By Steve Bender
“My poor gardenias are suffering!” writes faithful reader, Sheri Chamblee. “The leaves are black. I tried rubbing the black off, but the black remains. What else can I do?”
The answer, of course, is to ask Grumpy, your font of gardening wisdom.
The black stuff on the leaves is a fungus called sooty mold. It doesn’t attack plants directly. Instead, it grows on the sticky honeydew secreted by sucking insects feeding on the plant. So inspect the foliage carefully, both top and bottom surfaces. Do you see anything like this?
White flies. Photo: johnston.ces.ncsu.edu
Congrats. Your plant is infested with white flies — very common, very destructive, and very hard to control once established.
Or do you see little bumps on the leaves and stems that look like this?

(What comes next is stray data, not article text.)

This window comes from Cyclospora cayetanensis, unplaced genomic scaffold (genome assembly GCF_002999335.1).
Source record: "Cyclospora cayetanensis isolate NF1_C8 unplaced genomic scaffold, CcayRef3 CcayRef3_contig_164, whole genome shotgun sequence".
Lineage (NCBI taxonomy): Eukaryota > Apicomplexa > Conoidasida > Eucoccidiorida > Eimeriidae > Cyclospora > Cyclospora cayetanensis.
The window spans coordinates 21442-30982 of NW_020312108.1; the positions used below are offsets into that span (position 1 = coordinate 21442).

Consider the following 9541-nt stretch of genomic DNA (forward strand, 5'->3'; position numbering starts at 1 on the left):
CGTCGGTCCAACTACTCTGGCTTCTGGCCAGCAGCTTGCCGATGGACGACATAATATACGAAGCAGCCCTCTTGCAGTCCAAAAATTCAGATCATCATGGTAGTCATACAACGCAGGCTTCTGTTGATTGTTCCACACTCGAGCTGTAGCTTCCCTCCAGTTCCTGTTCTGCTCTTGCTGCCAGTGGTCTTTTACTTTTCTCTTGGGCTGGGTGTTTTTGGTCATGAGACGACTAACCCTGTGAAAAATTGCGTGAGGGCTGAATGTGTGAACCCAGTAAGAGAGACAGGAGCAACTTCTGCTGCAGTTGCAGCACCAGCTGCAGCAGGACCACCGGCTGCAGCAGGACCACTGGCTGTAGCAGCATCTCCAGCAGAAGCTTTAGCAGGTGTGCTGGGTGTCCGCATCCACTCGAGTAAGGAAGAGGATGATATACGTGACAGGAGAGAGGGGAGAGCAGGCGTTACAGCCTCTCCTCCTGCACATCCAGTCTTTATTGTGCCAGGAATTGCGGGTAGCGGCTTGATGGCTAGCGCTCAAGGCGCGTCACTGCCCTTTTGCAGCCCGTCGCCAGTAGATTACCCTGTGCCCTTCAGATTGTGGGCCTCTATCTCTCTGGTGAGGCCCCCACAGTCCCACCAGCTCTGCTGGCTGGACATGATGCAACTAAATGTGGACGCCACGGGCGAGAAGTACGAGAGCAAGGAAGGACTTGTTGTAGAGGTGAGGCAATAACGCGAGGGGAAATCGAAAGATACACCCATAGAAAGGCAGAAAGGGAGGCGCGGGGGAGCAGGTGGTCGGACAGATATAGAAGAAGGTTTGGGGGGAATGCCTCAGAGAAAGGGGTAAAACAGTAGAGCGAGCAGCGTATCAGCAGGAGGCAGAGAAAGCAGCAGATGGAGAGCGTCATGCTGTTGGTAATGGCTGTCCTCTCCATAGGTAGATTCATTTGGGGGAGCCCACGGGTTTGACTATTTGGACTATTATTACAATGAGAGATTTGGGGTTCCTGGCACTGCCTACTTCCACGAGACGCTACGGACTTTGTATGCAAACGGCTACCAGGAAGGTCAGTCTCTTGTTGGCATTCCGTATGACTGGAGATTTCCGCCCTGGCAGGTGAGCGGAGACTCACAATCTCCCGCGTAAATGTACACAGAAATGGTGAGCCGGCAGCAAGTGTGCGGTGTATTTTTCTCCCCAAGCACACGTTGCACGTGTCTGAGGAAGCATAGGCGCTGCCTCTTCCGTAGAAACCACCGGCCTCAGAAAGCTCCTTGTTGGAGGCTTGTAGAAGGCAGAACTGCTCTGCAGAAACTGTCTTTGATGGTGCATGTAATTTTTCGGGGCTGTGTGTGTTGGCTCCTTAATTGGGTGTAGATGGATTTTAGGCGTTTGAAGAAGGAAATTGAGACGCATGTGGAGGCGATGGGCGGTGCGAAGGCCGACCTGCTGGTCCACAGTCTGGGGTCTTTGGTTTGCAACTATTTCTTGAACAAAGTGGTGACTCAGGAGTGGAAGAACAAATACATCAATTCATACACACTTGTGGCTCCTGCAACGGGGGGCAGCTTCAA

Scales. Photo: http://www.yates.com.au
Cowabunga! Your plant is infested with scales. There are lots of different kinds, but the little suckers all do the same thing. Suck plant juices and damage and kill plants.
How to Kill Sucking Insects & Prevent the Mold
If you kill the sucking insects and prevent their return, the mold goes away. I’ll give you two ways to do this.
1. Apply Bayer Advanced Tree & Shrub Protect & Feed according to label directions. This product contains a systemic insecticide that’s absorbed by the plant. When insects suck the sap, they suck in the systemic and it kills them. This product works for months.
2. If you prefer a natural pesticide, spray all leaf and stem surfaces according to label directions with an all-season horticultural oil. This product kills insects, their larvae, and their eggs on contact, but it doesn’t keep them from returning. So you’ll have to spray multiple times.
Other Plants to Watch for Insects and Mold
Gardenia isn’t the only plant targeted by sucking insects and sooty mold. You’ll often find both on crepe myrtle, camellia, citrus, holly, and tulip poplar.
Don’t fall asleep at the wheel. Kill the bugs before the mold takes hold!